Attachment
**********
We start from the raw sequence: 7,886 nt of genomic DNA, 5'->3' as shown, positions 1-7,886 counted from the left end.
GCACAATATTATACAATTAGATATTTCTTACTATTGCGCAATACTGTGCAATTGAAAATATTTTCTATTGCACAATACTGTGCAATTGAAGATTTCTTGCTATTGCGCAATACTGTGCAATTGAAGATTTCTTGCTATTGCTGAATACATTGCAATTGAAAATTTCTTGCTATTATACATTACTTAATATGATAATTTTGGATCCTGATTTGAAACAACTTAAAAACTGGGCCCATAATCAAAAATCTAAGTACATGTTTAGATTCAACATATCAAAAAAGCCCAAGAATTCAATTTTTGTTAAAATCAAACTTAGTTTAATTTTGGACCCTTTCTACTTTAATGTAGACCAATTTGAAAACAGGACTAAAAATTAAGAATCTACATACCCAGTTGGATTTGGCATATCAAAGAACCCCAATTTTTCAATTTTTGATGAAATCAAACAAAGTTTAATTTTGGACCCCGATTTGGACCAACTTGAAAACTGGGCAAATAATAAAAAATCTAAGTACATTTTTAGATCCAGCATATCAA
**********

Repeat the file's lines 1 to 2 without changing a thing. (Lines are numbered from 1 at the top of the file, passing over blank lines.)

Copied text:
We start from the raw sequence: 7,886 nt of genomic DNA, 5'->3' as shown, positions 1-7,886 counted from the left end.
GCACAATATTATACAATTAGATATTTCTTACTATTGCGCAATACTGTGCAATTGAAAATATTTTCTATTGCACAATACTGTGCAATTGAAGATTTCTTGCTATTGCGCAATACTGTGCAATTGAAGATTTCTTGCTATTGCTGAATACATTGCAATTGAAAATTTCTTGCTATTATACATTACTTAATATGATAATTTTGGATCCTGATTTGAAACAACTTAAAAACTGGGCCCATAATCAAAAATCTAAGTACATGTTTAGATTCAACATATCAAAAAAGCCCAAGAATTCAATTTTTGTTAAAATCAAACTTAGTTTAATTTTGGACCCTTTCTACTTTAATGTAGACCAATTTGAAAACAGGACTAAAAATTAAGAATCTACATACCCAGTTGGATTTGGCATATCAAAGAACCCCAATTTTTCAATTTTTGATGAAATCAAACAAAGTTTAATTTTGGACCCCGATTTGGACCAACTTGAAAACTGGGCAAATAATAAAAAATCTAAGTACATTTTTAGATCCAGCATATCAA